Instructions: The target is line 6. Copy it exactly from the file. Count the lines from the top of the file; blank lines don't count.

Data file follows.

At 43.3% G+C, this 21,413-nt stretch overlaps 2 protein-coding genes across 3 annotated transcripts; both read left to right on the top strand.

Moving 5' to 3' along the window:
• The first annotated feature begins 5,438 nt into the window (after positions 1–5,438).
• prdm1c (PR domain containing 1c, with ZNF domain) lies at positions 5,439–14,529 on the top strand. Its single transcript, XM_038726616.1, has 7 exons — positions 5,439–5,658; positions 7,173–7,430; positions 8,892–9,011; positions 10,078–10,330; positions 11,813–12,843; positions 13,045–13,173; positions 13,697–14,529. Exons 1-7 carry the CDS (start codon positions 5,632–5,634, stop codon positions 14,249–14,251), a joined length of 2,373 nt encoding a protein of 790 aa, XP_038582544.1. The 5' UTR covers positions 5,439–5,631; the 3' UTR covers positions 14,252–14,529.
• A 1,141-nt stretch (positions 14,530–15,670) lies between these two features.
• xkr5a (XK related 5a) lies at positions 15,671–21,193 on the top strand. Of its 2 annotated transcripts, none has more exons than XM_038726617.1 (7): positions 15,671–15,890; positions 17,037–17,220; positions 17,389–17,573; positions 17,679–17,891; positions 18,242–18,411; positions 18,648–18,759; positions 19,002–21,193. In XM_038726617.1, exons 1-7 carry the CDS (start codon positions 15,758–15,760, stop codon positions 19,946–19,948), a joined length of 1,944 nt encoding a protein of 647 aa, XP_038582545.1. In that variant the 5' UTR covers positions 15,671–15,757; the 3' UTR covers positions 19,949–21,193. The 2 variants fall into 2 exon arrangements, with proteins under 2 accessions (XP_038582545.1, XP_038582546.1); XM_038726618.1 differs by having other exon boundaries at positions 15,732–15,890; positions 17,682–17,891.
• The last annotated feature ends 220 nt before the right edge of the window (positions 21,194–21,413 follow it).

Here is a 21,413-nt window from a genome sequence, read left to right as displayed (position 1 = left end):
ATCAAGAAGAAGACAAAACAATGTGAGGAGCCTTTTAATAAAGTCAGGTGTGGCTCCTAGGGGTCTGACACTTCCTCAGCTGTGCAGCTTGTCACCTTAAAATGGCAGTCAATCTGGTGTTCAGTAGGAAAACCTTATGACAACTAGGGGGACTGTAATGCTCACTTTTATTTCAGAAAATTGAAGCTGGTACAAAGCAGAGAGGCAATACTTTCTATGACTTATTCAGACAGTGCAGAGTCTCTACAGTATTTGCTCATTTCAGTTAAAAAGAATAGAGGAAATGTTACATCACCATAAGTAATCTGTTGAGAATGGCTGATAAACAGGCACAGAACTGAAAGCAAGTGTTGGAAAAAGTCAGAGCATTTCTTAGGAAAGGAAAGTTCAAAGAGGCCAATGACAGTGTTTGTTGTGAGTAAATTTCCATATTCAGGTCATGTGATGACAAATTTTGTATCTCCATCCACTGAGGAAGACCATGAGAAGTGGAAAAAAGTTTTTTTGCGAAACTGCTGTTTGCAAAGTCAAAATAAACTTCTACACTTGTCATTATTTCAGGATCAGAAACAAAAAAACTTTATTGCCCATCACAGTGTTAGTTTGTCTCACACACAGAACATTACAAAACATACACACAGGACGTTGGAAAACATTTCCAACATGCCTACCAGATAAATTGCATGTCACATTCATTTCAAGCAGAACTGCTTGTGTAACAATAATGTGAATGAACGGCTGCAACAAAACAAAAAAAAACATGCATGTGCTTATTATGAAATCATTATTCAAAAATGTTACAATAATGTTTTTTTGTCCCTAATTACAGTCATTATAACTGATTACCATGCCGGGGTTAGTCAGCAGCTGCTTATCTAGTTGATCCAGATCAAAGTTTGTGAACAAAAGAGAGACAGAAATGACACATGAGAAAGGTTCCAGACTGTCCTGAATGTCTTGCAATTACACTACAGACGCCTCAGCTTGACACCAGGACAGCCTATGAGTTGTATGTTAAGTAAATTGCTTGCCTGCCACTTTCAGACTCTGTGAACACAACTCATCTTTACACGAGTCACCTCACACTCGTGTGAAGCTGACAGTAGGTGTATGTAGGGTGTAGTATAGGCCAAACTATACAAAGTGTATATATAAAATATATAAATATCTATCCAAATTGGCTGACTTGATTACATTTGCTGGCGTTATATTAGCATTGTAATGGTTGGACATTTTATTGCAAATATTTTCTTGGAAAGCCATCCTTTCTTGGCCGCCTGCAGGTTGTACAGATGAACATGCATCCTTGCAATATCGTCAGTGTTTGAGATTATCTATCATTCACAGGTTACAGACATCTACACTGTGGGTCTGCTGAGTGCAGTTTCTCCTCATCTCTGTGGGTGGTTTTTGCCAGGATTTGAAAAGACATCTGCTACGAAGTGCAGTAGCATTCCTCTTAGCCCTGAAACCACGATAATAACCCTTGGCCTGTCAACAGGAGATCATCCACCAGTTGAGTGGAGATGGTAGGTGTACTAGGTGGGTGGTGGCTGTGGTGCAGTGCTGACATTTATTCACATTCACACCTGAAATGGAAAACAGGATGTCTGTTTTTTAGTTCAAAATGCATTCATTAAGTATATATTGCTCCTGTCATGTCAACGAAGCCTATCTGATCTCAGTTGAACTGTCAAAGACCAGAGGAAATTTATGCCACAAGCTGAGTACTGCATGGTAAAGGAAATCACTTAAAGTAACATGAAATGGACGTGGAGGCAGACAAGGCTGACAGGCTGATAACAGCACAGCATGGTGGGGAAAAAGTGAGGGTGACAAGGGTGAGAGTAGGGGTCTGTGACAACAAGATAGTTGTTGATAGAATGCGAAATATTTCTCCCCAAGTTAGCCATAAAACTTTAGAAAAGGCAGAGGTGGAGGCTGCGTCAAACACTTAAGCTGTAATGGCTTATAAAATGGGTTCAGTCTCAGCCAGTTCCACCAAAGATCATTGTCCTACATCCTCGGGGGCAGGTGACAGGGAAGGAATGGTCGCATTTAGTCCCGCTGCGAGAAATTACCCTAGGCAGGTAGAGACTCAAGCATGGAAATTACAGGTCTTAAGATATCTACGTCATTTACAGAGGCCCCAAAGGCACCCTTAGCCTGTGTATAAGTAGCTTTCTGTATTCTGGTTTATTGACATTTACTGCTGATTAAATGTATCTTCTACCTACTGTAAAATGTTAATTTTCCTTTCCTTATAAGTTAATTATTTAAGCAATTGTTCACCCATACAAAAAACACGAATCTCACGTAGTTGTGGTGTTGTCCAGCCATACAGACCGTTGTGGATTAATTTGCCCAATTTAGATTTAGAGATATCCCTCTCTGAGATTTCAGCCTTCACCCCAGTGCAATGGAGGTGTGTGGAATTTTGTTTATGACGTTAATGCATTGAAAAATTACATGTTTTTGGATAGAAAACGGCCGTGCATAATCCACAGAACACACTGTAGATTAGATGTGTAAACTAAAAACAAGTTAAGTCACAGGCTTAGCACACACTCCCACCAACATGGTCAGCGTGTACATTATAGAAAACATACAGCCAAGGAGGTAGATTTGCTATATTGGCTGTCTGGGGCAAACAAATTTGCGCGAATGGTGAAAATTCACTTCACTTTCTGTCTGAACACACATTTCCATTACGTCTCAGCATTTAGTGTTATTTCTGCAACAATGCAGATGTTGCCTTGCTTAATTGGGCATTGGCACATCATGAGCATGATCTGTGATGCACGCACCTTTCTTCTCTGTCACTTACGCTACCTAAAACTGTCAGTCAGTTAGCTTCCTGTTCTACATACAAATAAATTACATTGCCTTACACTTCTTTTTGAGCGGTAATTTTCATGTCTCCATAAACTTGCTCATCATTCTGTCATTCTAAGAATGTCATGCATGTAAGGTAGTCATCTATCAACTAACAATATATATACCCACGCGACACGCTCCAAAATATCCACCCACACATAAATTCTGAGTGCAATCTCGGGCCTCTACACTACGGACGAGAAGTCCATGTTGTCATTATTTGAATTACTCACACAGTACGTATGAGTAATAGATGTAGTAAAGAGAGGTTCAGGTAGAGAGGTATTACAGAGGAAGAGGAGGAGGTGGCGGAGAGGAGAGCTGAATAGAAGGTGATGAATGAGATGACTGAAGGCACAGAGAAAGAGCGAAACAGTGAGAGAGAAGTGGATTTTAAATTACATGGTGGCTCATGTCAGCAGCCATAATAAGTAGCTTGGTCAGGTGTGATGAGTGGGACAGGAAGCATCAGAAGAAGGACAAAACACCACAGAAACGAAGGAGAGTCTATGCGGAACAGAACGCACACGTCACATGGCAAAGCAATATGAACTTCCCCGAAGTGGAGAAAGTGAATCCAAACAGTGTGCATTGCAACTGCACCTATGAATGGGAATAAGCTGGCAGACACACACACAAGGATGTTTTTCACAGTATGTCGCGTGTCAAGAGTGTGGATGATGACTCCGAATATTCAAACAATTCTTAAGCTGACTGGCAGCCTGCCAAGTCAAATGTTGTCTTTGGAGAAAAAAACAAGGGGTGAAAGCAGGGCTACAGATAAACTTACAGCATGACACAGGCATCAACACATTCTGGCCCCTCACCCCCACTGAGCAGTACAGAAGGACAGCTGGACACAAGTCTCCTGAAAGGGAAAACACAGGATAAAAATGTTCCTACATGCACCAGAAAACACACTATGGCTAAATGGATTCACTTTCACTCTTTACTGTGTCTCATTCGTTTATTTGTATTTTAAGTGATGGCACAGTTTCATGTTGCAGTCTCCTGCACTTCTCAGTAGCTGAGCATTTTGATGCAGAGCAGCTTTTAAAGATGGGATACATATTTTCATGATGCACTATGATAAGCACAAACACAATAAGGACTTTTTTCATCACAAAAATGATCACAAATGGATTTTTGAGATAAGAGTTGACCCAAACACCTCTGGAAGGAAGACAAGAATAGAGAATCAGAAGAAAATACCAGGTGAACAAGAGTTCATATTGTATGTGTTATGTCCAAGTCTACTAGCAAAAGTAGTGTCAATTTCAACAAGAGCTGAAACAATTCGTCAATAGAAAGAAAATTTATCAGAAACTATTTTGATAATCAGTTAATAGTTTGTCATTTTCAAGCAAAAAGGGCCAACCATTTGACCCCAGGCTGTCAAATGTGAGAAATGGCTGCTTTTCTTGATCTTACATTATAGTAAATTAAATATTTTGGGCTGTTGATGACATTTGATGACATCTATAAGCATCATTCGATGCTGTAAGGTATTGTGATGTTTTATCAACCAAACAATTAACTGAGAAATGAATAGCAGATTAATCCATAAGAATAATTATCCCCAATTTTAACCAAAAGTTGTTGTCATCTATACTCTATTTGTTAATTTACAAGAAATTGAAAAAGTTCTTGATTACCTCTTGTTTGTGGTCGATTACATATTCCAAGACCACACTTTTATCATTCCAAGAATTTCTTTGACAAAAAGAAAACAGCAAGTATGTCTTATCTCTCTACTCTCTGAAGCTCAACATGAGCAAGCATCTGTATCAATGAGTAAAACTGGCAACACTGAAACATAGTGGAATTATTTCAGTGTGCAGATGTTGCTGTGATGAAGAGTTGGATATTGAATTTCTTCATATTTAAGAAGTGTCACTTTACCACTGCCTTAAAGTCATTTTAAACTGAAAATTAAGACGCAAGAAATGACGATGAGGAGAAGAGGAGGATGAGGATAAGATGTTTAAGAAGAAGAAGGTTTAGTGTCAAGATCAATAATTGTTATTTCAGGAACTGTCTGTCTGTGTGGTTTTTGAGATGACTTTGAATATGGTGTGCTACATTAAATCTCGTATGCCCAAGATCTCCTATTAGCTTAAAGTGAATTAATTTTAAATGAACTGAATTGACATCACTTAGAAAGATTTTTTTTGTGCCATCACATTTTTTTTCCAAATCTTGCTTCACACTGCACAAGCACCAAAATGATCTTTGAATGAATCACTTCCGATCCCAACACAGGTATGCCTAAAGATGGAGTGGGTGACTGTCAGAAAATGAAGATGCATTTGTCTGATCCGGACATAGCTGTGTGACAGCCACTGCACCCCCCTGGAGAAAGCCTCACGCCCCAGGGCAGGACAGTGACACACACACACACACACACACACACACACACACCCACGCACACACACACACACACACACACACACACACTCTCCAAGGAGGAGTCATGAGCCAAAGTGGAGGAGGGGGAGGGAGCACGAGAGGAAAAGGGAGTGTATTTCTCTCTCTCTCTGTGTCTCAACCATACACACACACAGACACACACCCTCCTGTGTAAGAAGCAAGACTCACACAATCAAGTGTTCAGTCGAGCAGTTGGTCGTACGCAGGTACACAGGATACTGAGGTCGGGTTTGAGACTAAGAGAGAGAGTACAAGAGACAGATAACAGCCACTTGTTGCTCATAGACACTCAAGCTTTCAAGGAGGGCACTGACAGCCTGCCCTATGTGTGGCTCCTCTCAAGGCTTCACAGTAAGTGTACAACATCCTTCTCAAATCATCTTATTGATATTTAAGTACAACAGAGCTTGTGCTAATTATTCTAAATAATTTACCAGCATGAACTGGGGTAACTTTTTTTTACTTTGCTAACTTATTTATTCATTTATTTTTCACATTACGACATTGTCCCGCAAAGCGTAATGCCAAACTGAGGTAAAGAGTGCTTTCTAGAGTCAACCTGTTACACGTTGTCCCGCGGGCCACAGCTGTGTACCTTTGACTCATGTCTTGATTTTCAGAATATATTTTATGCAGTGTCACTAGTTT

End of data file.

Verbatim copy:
• xkr5a (XK related 5a) lies at positions 15,671–21,193 on the top strand. Of its 2 annotated transcripts, none has more exons than XM_038726617.1 (7): positions 15,671–15,890; positions 17,037–17,220; positions 17,389–17,573; positions 17,679–17,891; positions 18,242–18,411; positions 18,648–18,759; positions 19,002–21,193. In XM_038726617.1, exons 1-7 carry the CDS (start codon positions 15,758–15,760, stop codon positions 19,946–19,948), a joined length of 1,944 nt encoding a protein of 647 aa, XP_038582545.1. In that variant the 5' UTR covers positions 15,671–15,757; the 3' UTR covers positions 19,949–21,193. The 2 variants fall into 2 exon arrangements, with proteins under 2 accessions (XP_038582545.1, XP_038582546.1); XM_038726618.1 differs by having other exon boundaries at positions 15,732–15,890; positions 17,682–17,891.